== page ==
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Comedy

Yakov Protazanov – Chiny i lyudi AKA Ranks and People (1929)

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From his early silent works, the great Russian film director, Herr Yakov Protazanov, made literary adaptations from equally great Russian writers, as is the case with “Chiny I Lyudi” ( Ranks And People ) (1929) in which three short stories by Chekhov, “Anna On The Neck”, “Death Of A Petty Official” and “Chameleon” were assembled for the silent screen.
“Anna On The Neck” tells the story the young and beautiful Anna (Mariya Strelkova ) who has just married an old but rich civil servant. Anna thinks her marriage will rescue her father and her two brothers from a miserable life of poverty. Anna becomes disenchanted fast when her rich husband turns out to be an avaricious and severe man. Anna’s sad life changes when she attends a posh ball and every man there, including the mayor, is charmed by her. Anna’s husband hopes to get business advantages through this but Anna is thinking of revenge. Read More »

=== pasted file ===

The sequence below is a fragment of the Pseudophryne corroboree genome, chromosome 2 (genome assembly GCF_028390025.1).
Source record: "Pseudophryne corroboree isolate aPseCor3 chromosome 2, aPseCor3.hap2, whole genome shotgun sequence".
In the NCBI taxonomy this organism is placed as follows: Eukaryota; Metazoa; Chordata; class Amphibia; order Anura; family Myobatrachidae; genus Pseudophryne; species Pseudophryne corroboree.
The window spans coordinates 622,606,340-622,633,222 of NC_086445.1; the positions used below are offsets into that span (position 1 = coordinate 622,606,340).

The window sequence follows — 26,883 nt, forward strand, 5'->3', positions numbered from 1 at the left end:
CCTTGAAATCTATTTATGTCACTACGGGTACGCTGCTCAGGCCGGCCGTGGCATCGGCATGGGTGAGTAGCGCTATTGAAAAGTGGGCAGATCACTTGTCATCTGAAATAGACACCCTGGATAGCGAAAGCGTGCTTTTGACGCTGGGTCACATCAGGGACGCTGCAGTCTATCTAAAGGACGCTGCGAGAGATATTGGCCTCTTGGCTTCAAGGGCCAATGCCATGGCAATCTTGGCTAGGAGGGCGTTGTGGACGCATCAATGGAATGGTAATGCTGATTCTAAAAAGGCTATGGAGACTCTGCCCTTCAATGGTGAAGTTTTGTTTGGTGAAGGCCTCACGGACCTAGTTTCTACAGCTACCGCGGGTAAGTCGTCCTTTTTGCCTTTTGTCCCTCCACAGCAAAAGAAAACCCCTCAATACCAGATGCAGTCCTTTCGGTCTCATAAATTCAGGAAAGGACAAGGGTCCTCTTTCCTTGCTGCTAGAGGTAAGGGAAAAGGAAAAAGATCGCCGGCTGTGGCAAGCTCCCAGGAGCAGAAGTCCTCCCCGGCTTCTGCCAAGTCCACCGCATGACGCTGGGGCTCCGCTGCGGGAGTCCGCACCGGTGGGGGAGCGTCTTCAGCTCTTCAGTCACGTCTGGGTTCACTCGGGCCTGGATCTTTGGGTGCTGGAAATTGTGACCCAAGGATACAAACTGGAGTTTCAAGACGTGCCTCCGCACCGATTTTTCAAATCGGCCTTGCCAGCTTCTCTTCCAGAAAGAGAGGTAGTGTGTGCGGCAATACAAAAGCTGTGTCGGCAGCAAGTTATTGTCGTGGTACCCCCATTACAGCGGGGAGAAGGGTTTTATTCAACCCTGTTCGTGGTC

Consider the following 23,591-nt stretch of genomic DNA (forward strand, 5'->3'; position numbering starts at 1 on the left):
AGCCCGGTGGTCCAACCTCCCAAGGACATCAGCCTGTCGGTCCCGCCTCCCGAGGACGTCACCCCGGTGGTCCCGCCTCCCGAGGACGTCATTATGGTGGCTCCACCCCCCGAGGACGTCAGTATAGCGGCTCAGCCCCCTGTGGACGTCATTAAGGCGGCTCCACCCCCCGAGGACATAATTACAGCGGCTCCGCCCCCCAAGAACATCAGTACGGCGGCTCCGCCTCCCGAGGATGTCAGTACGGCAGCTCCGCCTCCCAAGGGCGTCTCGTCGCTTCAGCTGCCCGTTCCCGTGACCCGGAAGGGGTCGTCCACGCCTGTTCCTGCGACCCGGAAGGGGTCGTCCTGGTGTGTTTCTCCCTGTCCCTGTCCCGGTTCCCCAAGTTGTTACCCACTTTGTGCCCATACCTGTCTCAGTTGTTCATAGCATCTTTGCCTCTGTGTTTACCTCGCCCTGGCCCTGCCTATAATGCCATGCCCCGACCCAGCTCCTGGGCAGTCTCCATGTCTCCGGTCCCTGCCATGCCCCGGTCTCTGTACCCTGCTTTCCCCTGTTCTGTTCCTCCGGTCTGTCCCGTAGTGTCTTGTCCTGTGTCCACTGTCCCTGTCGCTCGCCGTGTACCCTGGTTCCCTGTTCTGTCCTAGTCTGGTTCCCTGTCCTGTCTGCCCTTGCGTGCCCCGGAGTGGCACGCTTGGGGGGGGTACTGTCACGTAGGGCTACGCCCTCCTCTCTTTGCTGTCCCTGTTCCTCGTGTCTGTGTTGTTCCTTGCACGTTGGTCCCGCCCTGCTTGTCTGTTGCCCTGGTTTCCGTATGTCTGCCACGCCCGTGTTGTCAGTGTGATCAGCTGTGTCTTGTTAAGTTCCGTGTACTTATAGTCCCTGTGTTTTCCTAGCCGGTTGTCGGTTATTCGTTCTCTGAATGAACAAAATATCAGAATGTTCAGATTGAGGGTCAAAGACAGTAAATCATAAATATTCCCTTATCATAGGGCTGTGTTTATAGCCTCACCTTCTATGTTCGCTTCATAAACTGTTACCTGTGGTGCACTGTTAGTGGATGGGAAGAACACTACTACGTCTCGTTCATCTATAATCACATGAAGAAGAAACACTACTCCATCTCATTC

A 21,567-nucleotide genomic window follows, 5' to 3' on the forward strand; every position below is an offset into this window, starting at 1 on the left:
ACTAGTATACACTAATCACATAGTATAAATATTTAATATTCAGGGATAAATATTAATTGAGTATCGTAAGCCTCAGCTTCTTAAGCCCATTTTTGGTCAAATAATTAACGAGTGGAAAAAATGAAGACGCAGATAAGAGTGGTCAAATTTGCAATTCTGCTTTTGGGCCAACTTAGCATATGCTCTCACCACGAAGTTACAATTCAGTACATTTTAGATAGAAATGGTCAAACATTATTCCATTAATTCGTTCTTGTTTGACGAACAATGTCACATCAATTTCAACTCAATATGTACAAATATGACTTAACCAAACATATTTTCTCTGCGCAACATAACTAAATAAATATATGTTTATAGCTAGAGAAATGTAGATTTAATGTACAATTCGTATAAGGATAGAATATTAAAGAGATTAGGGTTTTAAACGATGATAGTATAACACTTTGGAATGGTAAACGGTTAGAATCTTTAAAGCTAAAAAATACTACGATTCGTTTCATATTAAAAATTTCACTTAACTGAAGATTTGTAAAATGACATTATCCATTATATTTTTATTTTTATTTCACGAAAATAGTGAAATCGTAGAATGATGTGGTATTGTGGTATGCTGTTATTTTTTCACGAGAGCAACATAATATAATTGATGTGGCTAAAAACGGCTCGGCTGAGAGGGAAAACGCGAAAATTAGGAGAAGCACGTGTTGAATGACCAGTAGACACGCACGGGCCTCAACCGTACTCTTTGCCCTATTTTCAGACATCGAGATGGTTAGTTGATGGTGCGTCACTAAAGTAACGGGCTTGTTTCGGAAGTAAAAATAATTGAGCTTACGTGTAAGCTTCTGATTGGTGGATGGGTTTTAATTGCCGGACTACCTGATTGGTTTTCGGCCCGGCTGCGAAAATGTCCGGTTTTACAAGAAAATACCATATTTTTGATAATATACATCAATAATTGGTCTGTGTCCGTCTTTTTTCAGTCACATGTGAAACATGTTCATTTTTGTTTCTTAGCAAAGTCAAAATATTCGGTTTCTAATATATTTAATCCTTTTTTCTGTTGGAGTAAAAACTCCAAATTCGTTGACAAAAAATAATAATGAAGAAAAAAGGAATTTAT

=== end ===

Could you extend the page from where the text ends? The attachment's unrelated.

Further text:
Jirí Menzel – Postriziny AKA Cutting It Short (1981)

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Short Cut is a comedy revealed more in the acting and witty dialogue than in the simple premise of the story itself: how the Czech writer Bohumil Hrabal was born. Actually, the story is, in many ways, the writer’s conception. The setting is a small town where Hrabal’s father Francine (Jiri Schmitzer) is in charge of a large brewery. Both the blessing and bane of his life is his gorgeous wife Marja (Magda Vasaryova). Blessing, because she is not only beautiful but resourceful and intelligent and lively, bane because every other man would like to get to know her better. Marja saves the day more than once, and the couple are happy in their life together. When Francine’s brother arrives for a visit, an attraction starts to develop between Marja and her brother-in-law that may have upset the marriage, were it not for a fortuitous accident. Marja sprains her ankle and her husband is “forced” to take care of her – alone. Soon after, the town gets their first radio and life takes a permanent turn for a faster lane. Marja cuts her long, blonde tresses and dons a short skirt which mortifies her husband, until he learns they are going to have a baby. It is 1916 and Hrabal is on the way. The comedy will one day continue as he goes from gestation to adulthood and discovers his writing talents at the age of 48. Coupled with the Czech director Jiri Menzel, Hrabal’s comedic writing finds a kindred cinematic spirit. This film won a Jury Prize at the 1981 Venice Film Festival. Read More »